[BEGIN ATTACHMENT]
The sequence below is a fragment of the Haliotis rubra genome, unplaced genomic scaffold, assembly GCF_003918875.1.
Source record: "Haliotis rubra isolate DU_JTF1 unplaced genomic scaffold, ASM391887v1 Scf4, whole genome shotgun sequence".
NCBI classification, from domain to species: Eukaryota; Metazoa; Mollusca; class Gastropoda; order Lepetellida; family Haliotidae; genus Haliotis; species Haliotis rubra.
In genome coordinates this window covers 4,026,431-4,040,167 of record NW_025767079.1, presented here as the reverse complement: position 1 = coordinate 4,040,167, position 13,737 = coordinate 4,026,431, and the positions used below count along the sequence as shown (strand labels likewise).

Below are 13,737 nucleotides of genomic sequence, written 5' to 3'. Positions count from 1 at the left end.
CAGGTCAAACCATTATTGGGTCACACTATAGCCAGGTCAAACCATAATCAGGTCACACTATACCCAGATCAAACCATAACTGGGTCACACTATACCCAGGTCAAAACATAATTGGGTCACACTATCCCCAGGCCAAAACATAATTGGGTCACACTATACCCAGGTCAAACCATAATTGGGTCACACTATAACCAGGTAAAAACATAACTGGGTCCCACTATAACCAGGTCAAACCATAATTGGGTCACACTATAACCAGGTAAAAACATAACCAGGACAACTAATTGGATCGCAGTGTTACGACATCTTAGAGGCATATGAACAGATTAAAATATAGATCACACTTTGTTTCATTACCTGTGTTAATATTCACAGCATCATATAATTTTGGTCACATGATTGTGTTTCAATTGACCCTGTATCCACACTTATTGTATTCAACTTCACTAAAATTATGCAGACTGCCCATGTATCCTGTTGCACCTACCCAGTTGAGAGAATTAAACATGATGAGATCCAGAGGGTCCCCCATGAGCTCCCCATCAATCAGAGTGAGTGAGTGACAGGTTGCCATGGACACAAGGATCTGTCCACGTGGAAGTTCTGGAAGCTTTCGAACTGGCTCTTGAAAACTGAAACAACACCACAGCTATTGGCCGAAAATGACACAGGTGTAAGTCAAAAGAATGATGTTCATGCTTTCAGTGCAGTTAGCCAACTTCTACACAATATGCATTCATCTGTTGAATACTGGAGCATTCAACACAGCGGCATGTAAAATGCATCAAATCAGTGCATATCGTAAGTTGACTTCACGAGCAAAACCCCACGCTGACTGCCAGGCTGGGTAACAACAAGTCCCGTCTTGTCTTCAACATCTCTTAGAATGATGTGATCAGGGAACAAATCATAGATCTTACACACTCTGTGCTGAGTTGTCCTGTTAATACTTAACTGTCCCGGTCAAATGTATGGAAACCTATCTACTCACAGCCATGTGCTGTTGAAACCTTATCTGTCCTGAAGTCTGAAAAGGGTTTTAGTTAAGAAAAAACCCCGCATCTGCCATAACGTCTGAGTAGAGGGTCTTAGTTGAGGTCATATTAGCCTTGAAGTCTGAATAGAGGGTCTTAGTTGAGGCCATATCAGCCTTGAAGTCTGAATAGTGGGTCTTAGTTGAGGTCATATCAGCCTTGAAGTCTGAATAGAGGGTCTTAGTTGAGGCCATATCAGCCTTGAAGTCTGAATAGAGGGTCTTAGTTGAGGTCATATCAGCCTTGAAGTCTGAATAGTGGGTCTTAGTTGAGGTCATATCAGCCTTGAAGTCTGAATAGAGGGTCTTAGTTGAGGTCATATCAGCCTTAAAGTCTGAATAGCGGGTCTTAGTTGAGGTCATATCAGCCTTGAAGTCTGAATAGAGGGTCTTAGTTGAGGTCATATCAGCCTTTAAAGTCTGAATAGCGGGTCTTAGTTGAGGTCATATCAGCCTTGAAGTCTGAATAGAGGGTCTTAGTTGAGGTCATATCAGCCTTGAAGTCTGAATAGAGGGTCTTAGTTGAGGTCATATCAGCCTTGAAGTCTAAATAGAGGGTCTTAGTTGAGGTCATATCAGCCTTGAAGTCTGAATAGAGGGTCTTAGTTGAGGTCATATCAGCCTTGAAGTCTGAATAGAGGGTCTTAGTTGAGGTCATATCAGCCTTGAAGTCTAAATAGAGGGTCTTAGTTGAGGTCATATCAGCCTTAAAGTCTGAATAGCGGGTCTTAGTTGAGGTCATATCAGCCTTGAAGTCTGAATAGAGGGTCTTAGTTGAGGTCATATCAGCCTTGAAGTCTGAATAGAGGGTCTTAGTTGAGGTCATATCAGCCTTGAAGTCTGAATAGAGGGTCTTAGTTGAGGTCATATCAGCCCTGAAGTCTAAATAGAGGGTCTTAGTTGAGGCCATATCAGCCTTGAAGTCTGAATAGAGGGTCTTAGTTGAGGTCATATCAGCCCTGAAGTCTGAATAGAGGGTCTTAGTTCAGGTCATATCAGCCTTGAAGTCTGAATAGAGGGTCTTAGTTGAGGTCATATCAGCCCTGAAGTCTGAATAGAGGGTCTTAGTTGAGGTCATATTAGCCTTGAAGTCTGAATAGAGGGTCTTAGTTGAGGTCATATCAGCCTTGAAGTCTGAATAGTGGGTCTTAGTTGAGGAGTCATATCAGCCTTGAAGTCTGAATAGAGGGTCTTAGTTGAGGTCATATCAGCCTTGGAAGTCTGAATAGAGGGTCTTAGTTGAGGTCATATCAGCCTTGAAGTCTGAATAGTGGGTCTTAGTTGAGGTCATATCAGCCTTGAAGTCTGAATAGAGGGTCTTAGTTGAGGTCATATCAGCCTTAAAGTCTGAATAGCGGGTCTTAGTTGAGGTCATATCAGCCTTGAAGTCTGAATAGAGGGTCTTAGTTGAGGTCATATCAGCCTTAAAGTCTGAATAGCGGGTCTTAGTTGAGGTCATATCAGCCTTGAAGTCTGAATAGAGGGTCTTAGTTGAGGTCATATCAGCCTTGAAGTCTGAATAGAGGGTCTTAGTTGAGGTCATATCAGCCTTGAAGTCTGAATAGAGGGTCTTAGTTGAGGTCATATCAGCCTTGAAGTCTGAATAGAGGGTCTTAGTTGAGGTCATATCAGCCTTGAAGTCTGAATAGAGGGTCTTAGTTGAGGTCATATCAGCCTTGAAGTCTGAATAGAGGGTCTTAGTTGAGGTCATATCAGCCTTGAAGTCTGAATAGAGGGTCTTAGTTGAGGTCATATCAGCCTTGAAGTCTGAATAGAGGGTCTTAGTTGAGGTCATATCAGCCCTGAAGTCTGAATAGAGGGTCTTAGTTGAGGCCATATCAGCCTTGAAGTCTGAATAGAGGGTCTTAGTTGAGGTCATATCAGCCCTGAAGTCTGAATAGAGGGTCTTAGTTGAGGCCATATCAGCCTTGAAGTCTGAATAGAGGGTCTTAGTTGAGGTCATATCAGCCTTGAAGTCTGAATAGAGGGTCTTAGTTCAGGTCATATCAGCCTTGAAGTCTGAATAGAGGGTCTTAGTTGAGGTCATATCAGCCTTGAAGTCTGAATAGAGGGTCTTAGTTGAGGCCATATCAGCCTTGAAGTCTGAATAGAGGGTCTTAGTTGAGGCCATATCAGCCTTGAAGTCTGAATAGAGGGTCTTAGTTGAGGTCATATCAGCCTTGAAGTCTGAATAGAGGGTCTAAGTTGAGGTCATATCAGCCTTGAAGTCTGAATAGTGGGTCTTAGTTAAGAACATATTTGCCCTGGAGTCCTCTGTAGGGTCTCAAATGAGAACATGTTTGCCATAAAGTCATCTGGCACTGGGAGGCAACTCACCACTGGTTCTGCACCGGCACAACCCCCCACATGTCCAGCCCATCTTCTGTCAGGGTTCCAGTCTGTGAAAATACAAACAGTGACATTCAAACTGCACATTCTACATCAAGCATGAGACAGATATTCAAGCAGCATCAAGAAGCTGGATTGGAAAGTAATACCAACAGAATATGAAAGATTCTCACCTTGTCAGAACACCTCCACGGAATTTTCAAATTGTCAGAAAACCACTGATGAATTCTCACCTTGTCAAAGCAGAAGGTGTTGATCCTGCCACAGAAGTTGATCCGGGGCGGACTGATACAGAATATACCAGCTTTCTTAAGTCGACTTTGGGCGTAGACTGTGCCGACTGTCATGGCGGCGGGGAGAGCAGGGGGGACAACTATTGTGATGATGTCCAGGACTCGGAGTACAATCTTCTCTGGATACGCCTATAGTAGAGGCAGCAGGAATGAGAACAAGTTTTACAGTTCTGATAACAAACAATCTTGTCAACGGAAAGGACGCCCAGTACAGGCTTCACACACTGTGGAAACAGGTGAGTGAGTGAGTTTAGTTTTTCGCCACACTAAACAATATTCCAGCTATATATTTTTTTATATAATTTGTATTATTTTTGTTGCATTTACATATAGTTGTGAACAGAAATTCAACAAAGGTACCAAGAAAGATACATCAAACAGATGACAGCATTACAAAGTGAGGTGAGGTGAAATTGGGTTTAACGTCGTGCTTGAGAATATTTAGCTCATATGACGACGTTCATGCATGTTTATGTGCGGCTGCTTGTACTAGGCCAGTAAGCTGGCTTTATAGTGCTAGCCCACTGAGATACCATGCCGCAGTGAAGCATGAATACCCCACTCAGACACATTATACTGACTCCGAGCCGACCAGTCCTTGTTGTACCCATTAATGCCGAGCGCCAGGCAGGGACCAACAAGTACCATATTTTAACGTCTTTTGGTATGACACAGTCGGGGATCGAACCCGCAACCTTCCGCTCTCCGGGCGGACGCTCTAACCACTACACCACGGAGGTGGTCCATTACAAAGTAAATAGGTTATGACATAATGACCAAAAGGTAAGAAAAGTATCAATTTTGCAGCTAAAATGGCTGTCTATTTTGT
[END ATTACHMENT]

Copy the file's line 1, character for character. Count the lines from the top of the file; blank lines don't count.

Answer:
The sequence below is a fragment of the Haliotis rubra genome, unplaced genomic scaffold, assembly GCF_003918875.1.